Taking it to Heart: the Connection between Mental Illness and Heart Disease

July 21, 2013

Mental Illness and Heart Disease

by Carolyn Heintz

 

For years, researchers have deliberated the symbiotic connection between mental illness and heart disease. Not only do those living with mental illness have a propensity for developing heart disease, but individuals diagnosed with heart disease are often likely to develop mental health problems. This reciprocal relationship is a complex one that requires vigilance in both (1) actively working to improve heart health and (2) maintaining positive and open communication with your doctors.

 

Preventing Heart Disease when You Have Preexisting Mental Health Issues

 

Unfortunately, those living with mental illness are likely to engage in unhealthy heart behaviors like smoking and a poor diet. Additionally, these individuals often suffer from high blood pressure and high cholesterol, which only increase their chances of developing heart disease. The key is to promote heart health by making some necessary lifestyle changes.

 

First of all, physical activity is absolutely crucial; even adding a short walk after meals can make a substantial difference. For those living with mental illness, it can be difficult to find the motivation for fitness. The key is to find activities that you truly find enjoyable, preferably with a friend or partner who will hold you accountable to routine exercise. Sign up for a salsa dance class, go on regular hikes, whatever you find gratifying—just be sure to do something to get your heart rate up.

 

Second, adopt a more balanced diet. Remember: moderation is the name of the game. An occasional treat is perfectly acceptable (go for that cupcake!) but don’t overdo it. Operate by the 80/20 rule: 80% of the time make responsible diet choices and leave 20% for treats. Also, make a conscious effort to incorporate more fruits and veggies into your diet and reduce your sodium (salt) intake. Look for choices that are high in fiber and avoid foods that contain bad fats (like saturated and trans-fats). Portion control is also advisable: pay attention to deceptive serving sizes on the “Nutrition Facts” table.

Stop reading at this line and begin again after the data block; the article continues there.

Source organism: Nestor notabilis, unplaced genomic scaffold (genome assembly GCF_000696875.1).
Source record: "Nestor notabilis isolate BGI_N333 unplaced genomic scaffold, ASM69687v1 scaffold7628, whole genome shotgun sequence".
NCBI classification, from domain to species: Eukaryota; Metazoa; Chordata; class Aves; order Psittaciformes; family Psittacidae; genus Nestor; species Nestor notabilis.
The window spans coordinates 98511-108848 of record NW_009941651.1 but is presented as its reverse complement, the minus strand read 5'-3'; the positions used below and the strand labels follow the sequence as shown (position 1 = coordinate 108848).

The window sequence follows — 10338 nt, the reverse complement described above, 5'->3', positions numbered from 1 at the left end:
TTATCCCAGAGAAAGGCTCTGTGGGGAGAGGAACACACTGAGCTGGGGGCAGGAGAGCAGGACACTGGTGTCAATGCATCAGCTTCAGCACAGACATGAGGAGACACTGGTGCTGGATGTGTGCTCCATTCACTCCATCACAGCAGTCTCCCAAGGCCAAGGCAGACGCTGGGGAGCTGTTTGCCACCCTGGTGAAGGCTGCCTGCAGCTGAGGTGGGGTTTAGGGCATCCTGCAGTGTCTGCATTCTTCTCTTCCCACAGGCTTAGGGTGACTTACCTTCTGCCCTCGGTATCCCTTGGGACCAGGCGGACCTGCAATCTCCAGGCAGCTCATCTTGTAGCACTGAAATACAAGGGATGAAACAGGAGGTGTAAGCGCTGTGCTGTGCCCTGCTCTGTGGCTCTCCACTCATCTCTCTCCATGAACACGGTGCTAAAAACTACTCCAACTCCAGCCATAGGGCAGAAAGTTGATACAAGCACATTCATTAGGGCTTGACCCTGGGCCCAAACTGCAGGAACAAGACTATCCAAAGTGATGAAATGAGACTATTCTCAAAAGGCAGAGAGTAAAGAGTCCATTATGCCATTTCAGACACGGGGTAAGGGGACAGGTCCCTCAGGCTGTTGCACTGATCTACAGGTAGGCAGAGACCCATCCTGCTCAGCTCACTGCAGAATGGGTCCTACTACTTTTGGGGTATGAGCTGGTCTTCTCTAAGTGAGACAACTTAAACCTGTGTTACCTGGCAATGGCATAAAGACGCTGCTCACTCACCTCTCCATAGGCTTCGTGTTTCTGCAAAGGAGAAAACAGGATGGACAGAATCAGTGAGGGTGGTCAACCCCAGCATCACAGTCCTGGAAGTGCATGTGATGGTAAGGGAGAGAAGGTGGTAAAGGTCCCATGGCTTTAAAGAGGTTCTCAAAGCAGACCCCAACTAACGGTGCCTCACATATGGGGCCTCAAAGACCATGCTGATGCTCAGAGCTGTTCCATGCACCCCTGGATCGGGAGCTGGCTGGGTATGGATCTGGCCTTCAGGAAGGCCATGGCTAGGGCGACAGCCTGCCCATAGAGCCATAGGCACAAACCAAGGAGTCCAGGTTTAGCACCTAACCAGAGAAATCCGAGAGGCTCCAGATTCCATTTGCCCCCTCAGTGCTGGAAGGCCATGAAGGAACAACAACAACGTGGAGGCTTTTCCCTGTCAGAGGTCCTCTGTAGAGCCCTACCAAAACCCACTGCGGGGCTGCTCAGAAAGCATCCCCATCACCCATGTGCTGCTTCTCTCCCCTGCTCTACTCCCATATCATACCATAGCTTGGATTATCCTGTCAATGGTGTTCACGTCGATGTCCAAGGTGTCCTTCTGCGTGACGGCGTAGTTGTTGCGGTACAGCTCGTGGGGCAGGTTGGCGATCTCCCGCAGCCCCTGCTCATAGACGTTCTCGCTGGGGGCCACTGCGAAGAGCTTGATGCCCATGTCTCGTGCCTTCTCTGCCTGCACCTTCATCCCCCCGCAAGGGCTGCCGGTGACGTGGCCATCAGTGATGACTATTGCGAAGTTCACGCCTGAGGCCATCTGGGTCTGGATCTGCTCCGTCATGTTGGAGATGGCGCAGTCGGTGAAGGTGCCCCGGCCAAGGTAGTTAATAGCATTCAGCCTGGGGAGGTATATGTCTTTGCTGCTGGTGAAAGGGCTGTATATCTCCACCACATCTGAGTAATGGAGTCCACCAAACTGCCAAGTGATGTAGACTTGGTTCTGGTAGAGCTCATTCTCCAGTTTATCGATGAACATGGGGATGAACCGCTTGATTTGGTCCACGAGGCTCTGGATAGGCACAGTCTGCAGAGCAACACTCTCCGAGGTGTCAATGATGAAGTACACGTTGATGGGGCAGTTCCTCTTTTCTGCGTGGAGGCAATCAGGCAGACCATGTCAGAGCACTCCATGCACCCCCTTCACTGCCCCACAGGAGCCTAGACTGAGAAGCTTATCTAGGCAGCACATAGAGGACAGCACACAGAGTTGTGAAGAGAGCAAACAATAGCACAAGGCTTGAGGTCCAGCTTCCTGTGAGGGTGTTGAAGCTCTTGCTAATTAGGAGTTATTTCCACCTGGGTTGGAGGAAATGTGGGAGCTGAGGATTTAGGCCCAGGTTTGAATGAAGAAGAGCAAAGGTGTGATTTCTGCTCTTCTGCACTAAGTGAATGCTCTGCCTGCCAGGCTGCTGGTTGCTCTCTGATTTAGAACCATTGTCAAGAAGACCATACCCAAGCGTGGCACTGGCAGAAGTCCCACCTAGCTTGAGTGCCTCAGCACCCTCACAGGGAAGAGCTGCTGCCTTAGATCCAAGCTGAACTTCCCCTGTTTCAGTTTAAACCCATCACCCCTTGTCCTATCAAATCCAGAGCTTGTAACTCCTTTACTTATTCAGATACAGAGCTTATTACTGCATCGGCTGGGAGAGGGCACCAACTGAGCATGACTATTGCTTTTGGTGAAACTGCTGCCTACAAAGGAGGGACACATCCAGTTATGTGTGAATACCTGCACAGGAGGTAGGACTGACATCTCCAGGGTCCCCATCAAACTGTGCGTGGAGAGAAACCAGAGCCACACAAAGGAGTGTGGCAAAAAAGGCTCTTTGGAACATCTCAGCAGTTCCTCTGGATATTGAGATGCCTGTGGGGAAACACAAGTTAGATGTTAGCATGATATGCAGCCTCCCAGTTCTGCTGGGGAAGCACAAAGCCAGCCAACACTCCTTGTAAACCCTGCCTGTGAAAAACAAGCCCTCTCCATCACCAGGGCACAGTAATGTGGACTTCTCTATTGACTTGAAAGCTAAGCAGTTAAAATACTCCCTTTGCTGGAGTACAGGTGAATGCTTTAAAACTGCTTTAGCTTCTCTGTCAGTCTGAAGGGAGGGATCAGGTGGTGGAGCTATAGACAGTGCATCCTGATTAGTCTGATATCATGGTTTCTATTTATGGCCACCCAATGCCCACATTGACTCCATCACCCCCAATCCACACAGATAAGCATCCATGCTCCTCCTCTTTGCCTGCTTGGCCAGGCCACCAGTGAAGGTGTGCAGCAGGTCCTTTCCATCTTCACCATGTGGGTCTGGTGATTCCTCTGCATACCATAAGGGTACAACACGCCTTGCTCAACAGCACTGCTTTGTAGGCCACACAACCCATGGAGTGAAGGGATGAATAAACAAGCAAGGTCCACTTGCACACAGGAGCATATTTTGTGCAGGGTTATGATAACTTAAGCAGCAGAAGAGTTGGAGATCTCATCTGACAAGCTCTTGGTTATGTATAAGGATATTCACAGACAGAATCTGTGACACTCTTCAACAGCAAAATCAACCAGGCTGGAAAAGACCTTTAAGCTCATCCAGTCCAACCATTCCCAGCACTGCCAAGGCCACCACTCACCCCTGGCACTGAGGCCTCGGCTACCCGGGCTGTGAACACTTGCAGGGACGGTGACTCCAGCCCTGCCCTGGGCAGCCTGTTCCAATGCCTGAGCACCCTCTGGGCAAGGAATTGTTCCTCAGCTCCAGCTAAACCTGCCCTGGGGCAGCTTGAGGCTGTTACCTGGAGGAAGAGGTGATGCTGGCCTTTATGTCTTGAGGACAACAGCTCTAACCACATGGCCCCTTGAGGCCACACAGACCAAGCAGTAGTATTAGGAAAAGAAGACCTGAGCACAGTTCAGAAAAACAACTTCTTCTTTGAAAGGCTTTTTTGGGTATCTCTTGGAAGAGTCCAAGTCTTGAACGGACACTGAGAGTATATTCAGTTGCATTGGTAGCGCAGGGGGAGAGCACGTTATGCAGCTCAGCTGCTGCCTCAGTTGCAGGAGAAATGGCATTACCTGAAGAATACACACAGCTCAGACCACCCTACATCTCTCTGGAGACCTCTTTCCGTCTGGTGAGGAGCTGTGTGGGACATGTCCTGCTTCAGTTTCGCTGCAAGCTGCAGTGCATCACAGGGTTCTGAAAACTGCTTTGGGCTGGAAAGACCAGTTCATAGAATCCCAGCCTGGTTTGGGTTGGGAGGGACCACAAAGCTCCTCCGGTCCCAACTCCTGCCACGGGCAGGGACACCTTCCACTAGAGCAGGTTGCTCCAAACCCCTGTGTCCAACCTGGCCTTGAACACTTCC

Third, consider adding supplements to your routine. Both fish oil and flaxseed are said to have a beneficial impact on your heart health; but make sure you follow the recommended dosage. In line with this preventative thinking, consider adding preventative screenings to your yearly routine. These health screenings give you a greater awareness of your body and your health and can help avoid health problems later on in life.

 

Maintaining Mental Health after Heart Disease Diagnosis

 

            It’s a two-way street; a heart disease diagnosis can also spur mental health problems. According to Harvard Mental Health Letter’s “Depression and Heart Disease: Mind and mood affect the heart,” nearly half of all hospitalized heart patients experience some sort of symptoms of depression and up to 20% of said patients will actually develop depression.

 

Receiving a heart disease diagnosis is a terrifying experience, but it is vital to maintain positive communication with your cardiologist. Ask questions, ask for advice, and don’t be afraid or embarrassed to talk to your doctor about any mental health issues you may experience. Be open about what you are feeling and be receptive to your cardiologist’s advice; you will not shock them with any negative feelings—they’ve seen it all before and can offer valuable guidance over the course of your treatment. Most importantly, remember that half of heart disease patients are feeling the same thing you are and you are not alone.

 

Mind over Matter

 

            The link between the body and mind is powerful and undeniable. As many of you know, mental illness affects your entire body and the heart is no exception. I know it can be difficult, but it is absolutely crucial to maintain a healthy heart in order to live a full, healthy life. Whether you live with mental illness or heart disease, don’t underestimate the link between the two and make whatever necessary changes to keep both in check.

 

 

Author Bio: Carolyn Heintz is a nutritionist, mother, and coffee lover. She has dedicated her life to building a comprehensive knowledge of how to eat, exercise, and live well. Her health philosophy consists of rewarding exercise, balanced nutrition, regular preventative health screenings, and lots and lots of laughter. In her spare time, she runs her own health blog “Lifelong Health and Wellness.”

Image Source: Wikimedia Commons; http://commons.wikimedia.org/wiki/File:Love_heart.jpg